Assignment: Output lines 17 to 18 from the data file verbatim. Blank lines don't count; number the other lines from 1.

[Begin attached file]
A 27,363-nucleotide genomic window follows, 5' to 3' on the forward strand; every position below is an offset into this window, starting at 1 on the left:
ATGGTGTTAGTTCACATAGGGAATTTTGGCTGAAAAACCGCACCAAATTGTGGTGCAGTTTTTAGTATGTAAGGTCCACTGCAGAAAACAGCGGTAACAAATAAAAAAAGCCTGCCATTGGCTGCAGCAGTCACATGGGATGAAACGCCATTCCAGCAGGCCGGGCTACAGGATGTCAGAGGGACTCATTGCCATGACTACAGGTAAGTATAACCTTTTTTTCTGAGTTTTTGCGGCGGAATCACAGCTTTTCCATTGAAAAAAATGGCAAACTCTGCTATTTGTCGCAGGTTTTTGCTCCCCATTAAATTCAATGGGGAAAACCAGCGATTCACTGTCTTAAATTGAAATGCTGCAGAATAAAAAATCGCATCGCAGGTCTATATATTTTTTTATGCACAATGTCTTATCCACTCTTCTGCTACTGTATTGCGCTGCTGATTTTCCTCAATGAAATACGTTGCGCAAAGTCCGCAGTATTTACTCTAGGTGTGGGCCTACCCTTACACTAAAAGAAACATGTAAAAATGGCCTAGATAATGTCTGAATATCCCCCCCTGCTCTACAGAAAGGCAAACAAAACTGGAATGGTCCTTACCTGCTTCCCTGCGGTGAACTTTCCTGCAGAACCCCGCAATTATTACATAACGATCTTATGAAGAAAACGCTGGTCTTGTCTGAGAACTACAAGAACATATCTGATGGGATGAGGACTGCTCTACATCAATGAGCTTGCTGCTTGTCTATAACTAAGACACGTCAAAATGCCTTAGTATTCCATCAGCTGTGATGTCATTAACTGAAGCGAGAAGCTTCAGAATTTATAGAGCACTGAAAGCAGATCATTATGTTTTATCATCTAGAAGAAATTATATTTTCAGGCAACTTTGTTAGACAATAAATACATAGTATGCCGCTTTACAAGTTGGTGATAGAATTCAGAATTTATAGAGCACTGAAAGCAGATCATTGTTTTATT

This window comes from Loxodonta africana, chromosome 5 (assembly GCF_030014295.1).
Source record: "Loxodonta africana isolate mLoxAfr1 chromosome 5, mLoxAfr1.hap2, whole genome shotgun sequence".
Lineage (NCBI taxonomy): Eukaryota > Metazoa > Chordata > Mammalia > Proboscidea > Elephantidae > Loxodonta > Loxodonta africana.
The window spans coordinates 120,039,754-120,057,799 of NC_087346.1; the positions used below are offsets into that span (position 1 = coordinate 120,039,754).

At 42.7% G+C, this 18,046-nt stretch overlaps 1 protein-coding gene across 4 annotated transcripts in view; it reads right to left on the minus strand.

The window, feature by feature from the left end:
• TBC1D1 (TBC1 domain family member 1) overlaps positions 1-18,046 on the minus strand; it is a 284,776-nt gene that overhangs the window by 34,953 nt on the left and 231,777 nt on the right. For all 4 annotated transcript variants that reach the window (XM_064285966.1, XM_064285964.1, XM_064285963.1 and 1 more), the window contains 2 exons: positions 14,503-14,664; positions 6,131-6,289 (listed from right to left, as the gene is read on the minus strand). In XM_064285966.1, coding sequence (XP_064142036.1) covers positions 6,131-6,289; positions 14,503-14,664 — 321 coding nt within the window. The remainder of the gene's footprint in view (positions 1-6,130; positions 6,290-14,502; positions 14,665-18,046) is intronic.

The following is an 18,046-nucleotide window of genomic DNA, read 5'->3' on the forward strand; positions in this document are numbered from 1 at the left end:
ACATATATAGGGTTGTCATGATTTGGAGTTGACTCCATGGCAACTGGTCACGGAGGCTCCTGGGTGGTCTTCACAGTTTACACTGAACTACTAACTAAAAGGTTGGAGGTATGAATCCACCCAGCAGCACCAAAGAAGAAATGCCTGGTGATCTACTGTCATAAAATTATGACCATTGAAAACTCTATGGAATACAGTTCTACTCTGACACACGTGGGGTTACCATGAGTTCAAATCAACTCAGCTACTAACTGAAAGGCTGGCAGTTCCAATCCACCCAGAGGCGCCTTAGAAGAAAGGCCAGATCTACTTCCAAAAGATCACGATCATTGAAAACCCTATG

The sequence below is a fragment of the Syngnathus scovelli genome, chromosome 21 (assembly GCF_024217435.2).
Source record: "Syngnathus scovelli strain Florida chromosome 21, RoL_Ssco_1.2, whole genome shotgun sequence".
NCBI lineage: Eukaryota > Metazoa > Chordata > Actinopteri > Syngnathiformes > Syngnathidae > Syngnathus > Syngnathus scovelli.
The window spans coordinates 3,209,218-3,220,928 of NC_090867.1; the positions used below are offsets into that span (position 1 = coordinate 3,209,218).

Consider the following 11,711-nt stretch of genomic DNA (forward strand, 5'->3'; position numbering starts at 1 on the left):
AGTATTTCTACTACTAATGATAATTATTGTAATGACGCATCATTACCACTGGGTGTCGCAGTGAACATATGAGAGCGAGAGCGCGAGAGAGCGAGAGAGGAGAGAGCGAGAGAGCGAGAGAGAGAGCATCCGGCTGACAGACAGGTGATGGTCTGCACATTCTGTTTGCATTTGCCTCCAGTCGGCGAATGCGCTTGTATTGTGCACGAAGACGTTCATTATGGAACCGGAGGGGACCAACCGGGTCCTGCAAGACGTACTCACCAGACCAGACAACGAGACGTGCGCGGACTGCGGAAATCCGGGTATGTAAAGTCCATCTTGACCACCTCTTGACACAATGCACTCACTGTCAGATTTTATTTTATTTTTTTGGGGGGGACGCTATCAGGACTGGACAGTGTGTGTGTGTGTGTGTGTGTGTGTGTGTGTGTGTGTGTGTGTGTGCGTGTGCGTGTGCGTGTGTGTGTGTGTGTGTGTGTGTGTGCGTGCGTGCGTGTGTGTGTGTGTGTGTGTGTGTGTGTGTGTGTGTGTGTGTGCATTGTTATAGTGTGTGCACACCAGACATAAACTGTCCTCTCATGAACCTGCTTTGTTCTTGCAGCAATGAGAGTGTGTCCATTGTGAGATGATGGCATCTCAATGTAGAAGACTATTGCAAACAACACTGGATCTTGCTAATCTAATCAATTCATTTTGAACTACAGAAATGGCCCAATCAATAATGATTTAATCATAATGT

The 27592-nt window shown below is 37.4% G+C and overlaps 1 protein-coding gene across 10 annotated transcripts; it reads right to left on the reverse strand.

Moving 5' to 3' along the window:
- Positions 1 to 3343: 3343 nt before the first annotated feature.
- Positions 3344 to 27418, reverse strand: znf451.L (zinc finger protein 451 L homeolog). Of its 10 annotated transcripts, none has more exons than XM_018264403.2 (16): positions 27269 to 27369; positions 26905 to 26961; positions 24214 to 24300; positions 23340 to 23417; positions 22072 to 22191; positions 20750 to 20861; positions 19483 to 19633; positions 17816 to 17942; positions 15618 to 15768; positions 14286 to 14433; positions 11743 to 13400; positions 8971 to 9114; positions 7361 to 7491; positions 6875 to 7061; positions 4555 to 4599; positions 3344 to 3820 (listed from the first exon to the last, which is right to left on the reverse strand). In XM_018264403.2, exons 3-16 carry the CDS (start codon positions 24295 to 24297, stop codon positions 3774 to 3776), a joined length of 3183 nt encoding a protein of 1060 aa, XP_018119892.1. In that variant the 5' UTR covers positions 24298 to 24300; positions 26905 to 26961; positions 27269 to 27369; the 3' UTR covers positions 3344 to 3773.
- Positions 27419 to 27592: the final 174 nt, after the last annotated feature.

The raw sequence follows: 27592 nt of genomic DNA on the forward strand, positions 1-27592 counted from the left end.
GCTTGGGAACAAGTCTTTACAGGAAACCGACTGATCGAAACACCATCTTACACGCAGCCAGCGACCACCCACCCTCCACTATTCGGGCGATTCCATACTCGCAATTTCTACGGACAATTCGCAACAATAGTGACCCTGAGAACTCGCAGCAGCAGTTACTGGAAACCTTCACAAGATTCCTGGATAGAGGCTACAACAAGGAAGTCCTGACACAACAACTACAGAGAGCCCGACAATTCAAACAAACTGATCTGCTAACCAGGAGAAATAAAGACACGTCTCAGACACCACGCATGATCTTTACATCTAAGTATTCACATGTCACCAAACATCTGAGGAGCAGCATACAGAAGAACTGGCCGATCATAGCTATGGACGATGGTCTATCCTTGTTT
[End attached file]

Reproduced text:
AGTATTTCTACTACTAATGATAATTATTGTAATGACGCATCATTACCACTGGGTGTCGCAGTGAACATATGAGAGCGAGAGCGCGAGAGAGCGAGAGAGGAGAGAGCGAGAGAGCGAGAGAGAGAGCATCCGGCTGACAGACAGGTGATGGTCTGCACATTCTGTTTGCATTTGCCTCCAGTCGGCGAATGCGCTTGTATTGTGCACGAAGACGTTCATTATGGAACCGGAGGGGACCAACCGGGTCCTGCAAGACGTACTCACCAGACCAGACAACGAGACGTGCGCGGACTGCGGAAATCCGGGTATGTAAAGTCCATCTTGACCACCTCTTGACACAATGCACTCACTGTCAGATTTTATTTTATTTTTTTGGGGGGGACGCTATCAGGACTGGACAGTGTGTGTGTGTGTGTGTGTGTGTGTGTGTGTGTGTGTGTGTGTGTGCGTGTGCGTGTGCGTGTGTGTGTGTGTGTGTGTGTGTGTGCGTGCGTGCGTGTGTGTGTGTGTGTGTGTGTGTGTGTGTGTGTGTGTGTGTGCATTGTTATAGTGTGTGCACACCAGACATAAACTGTCCTCTCATGAACCTGCTTTGTTCTTGCAGCAATGAGAGTGTGTCCATTGTGAGATGATGGCATCTCAATGTAGAAGACTATTGCAAACAACACTGGATCTTGCTAATCTAATCAATTCATTTTGAACTACAGAAATGGCCCAATCAATAATGATTTAATCATAATGT

The 27592-nt window shown below is 37.4% G+C and overlaps 1 protein-coding gene across 10 annotated transcripts; it reads right to left on the reverse strand.